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I have been trying to find all the different methods for factoring cubics and so far in my search I have come across:

1)Using the sum/difference of cubes

2)The grouping method

3)Using the rational root test (and assuming you find a root) followed by synthetic division.

4)The discriminant approach ( which can be a little messy )

But I was looking over an old assignment and there was this question I got wrong at the time:

Determine the splitting field of

$f(x)=x^3-3x+1$ over $\Bbb Q$

Hint: If $\alpha$ is a root compute $f(1-\tfrac{1}{\alpha})$.

But none of the method I mentioned above give roots which are in agreement with the online calculator I'm using.

My questions are :

1) What method for factoring cubics can I use here ?

2) What are some other useful methods of factoring cubics I havent't mentioned here?( I hope to find an exhaustive list so I can always factor any cubic)

3) Is there any method which one can use on ${ANY}$ cubic, to find factors/roots ?

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  • $\begingroup$ Wikipedia gives the general formula for solving a cubic equation. But it's rather messy, I'm afraid. $\endgroup$ – TonyK Jun 14 at 11:26
  • $\begingroup$ @TonyK I tried that approach ( the discrimant) but I was getting complex roots when the onle calculator said that they were real, maybe I did it wrong though. Is the approach you linked supposed to be fullproof ? $\endgroup$ – excalibirr Jun 14 at 11:31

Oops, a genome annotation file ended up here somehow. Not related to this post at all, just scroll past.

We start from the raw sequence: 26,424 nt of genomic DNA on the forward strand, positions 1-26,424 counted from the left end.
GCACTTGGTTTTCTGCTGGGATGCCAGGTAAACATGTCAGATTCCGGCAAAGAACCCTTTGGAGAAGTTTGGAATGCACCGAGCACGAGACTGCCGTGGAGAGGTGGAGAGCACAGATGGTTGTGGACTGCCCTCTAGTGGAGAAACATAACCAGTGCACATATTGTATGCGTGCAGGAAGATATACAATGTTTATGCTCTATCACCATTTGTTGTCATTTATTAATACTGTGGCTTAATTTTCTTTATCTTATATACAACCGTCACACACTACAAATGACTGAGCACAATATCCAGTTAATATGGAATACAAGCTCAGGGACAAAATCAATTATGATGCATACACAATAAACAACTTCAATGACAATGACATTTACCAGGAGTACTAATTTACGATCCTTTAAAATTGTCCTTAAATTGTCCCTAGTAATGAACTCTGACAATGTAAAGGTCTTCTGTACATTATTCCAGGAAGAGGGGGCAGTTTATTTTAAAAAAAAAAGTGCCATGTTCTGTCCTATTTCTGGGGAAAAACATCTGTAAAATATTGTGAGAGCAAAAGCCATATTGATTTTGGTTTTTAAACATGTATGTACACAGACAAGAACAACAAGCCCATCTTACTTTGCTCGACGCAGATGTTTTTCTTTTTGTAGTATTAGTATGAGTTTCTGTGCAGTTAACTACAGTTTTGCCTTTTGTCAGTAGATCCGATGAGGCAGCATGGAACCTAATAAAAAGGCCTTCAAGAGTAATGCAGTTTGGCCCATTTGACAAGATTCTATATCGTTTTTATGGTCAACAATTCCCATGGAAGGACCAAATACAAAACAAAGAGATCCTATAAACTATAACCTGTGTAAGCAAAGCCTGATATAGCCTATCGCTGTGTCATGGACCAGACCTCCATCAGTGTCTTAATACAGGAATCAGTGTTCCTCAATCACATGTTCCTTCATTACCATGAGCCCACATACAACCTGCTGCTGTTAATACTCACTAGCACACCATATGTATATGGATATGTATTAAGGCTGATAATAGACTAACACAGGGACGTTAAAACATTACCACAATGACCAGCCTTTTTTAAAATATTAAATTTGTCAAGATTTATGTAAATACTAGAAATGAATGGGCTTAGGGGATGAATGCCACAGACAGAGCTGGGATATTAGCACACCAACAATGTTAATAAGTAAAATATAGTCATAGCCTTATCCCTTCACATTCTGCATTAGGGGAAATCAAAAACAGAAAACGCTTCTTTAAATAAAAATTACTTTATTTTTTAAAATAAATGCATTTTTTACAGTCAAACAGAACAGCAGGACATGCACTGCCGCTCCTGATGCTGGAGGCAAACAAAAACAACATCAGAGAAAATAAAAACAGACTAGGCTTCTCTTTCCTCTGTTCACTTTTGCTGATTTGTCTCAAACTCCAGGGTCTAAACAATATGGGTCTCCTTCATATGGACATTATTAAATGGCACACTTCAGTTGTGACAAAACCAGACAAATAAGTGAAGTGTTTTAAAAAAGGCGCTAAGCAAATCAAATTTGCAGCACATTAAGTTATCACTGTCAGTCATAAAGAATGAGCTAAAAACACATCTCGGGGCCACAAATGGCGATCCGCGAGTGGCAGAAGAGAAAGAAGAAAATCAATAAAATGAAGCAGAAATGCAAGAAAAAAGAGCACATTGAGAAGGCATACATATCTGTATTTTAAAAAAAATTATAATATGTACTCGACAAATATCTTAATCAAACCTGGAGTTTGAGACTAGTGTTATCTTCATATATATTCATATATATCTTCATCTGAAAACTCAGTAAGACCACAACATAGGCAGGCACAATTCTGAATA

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    $\begingroup$ Well, yes. But not always very useful, as you found out. But you don't have to find the roots (they are all real, by the way); you just have to find the splitting field. The point of the hint is that if $\alpha$ is a root, then $f(1-\frac{1}{\alpha})=0$, so $1-\frac{1}{\alpha}$ is also a root. This, coupled with the fact that $\alpha=1-\frac{1}{\alpha}$ has no real solution, means the roots are of the form $\alpha,\beta,\gamma$, where $\alpha=1-\frac{1}{\beta},\beta=1-\frac{1}{\gamma},$ and $\gamma=1-\frac{1}{\alpha}$. That's as far as I can go with my limited knowledge of Galois theory. $\endgroup$ – TonyK Jun 14 at 11:44
  • $\begingroup$ You can find the same question in Dummit and Foote, Abstract Algebra, Third Edition, Page no. 618. They ask to find the splitting field in terms of $\alpha$ only. From Tony's work, it can be easily seen that the splitting field is $\mathbb Q(\alpha)$. $\endgroup$ – Thomas Shelby Jun 14 at 11:58
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    $\begingroup$ Here is an answer sheet for your problem. It gives one root as $e^{i2\pi/9}+e^{-i2\pi/9}$; the other two roots can be constructed from my comment. $\endgroup$ – TonyK Jun 14 at 12:02

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